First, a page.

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Fraser: The missed call on Raffi Torres's hit

Kerry Fraser

4/18/2012 4:03:17 PM

Got a question on rule clarification, comments on rule enforcements or some memorable NHL stories? Kerry Fraser wants to answer your emails at cmonref@tsn.ca!

Hey Kerry,

Love the insight this segment brings. Hoping you could answer the following:

Can the linesmen not call five-minute majors? On the panel you said the officials missed Torres's hit on Hossa in their coverage but there was a linesman standing directly in the vicinity of Hossa when Torres charged him.

Secondly, I have always wondered, when a blown call, like this hit, occurs and the referees miss it, are they given a heads up from the head official (or anyone else) during intermission about it and made known things could get ugly with Torres being allowed to stay in the game?

Thanks,
Jarrett Anderson - Halifax, NS

Jarrett:

Linesmen can report to the referee and call major and match penalties in addition to a double minor penalty for high-sticking where injury results.  Lineman Jonny Murray was on his blue line and can be seen turning his visual focus back into the Hawk end zone prior to the impact on the illegal check delivered by Raffi Torres on Marian Hossa.

He would not have observed the hit but only the end result when the impact was heard and Hossa fell to the ice.

In my first year in the NHL, Hall of Fame linesman John D'Amico told me to know which players were on the ice at all time and to be aware of their individual tendencies. From last night this would include a player such as Raffi Torres that has demonstrated a history of finishing checks hard, high and late!  When players such as Torres or Jordin Tootoo of the Nashville Predators are on the ice all officials' radars have to be dialed up.

The neutral zone was a transitional area of coverage from the back referee (Stephen Walkom) as Hossa carried the puck out of the Hawks zone. This coverage would eventually be passed off to the lead referee (Ian Walsh) as the attack continued toward to the Phoenix half of the ice. Hossa had puck possession in the neutral zone before the red line but had the puck knocked off his stick.  The puck was retrieved by a Hawk player in the middle of the ice and moved toward the Coyotes end.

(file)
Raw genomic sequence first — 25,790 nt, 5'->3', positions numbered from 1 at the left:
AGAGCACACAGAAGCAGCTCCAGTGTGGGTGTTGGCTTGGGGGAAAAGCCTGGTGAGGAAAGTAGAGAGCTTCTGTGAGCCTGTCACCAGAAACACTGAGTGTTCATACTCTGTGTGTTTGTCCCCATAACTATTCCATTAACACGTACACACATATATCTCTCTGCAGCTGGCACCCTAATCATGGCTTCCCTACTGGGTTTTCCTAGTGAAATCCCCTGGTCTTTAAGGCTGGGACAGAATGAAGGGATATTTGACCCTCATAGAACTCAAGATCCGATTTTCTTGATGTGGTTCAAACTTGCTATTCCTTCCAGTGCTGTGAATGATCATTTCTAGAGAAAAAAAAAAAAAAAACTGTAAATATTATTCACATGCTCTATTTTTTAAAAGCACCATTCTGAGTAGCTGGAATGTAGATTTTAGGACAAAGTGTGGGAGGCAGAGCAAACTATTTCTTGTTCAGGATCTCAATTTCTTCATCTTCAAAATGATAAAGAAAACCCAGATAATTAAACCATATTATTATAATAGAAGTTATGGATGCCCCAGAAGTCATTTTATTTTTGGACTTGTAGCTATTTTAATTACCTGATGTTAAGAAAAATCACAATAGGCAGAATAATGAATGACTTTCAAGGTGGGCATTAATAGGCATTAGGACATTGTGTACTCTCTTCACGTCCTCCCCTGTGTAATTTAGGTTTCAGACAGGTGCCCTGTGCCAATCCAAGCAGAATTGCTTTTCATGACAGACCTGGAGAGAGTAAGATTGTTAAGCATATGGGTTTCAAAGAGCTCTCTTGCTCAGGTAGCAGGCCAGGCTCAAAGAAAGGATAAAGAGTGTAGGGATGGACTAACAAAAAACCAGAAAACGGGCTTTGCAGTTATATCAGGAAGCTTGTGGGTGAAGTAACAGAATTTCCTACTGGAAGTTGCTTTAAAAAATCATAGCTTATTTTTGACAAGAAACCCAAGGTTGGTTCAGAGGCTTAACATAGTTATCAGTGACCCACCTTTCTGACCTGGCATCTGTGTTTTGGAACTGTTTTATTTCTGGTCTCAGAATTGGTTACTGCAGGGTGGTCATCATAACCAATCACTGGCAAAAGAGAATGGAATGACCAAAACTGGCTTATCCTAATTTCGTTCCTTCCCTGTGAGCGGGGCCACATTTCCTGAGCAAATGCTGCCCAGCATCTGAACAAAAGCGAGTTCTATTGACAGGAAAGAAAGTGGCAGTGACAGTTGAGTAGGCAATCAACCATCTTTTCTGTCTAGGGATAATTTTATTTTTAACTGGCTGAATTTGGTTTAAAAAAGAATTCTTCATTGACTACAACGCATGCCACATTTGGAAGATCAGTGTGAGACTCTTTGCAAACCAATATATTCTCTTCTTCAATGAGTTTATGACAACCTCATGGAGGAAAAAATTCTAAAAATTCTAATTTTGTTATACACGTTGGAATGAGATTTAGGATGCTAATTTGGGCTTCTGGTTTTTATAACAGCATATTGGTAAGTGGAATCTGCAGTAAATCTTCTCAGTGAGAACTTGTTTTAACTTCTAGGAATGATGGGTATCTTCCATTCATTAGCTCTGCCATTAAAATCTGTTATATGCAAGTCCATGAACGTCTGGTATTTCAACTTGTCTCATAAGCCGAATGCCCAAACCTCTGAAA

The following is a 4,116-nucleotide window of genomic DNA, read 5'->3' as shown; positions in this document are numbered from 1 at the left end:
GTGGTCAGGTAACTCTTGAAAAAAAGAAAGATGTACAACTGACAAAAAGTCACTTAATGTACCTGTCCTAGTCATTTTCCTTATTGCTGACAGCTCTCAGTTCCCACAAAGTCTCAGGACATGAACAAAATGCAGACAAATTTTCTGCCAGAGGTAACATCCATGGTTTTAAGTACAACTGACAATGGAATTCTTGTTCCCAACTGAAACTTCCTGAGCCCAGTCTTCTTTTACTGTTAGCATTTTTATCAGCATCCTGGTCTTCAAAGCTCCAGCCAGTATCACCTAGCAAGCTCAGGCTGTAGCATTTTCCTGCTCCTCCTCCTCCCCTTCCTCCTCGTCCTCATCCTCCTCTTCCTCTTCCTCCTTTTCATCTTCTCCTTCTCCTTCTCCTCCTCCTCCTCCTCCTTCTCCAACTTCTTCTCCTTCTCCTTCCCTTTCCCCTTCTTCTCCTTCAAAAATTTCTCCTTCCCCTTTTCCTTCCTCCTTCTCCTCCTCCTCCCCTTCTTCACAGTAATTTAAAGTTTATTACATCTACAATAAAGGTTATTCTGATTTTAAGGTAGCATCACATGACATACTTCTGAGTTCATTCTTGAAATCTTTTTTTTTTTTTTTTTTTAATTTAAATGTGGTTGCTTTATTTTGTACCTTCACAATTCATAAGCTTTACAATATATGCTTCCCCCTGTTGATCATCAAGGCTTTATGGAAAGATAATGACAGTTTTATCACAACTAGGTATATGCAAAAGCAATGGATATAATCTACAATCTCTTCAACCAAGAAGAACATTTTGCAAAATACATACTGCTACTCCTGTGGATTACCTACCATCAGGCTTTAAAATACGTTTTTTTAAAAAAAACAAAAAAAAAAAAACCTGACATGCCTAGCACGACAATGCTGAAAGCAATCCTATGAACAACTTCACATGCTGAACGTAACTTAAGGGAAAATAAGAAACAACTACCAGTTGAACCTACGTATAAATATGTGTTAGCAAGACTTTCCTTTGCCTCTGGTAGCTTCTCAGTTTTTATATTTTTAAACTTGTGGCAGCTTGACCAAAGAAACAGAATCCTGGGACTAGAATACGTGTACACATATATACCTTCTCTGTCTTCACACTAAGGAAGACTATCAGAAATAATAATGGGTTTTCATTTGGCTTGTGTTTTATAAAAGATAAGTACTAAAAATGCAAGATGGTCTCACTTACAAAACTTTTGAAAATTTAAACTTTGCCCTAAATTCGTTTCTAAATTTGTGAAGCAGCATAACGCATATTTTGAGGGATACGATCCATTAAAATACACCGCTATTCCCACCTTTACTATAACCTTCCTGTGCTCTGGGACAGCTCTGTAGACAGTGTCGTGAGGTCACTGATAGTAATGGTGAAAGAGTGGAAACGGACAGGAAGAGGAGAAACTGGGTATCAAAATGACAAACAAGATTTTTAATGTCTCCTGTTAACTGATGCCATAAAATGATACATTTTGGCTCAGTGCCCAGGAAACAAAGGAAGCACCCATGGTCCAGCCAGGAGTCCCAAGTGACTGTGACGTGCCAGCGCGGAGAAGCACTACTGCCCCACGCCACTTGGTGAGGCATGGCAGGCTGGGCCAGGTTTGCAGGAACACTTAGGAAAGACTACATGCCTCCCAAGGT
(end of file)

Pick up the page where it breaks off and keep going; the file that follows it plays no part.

Referee Walkom would have visually followed Hossa out of the Hawk end zone with the puck. Once Hossa lost the puck and possession was retained by Chicago and advanced toward the red and over the red line the lead referee (Ian Walsh) would assume primary coverage on the puck carried. The back referee (Walkom) would normally keep his focus on any potential finish of a check on Marian Hossa. But a gap in coverage apparently occurred that resulted in a major penalty being missed when Torres launched high (skates off the ice) and made Marian Hossa's head the principal point of contact with Torres shoulder.

The on-ice officials would be advised by the standby referee of the exact details of the play once they entered the dressing room at the end of the period.

The standby official(s) are required to be dressed short of lacing up their skates if called upon through injury to enter the game. They watch the game feed from a monitor in the officials' room and had the advantage of the live action and replays that were shown.

While this knowledge would not affect the missed call, it could certainly provide for an added awareness on any possible retribution Blackhawk players might seek against Raffi Torres.
 

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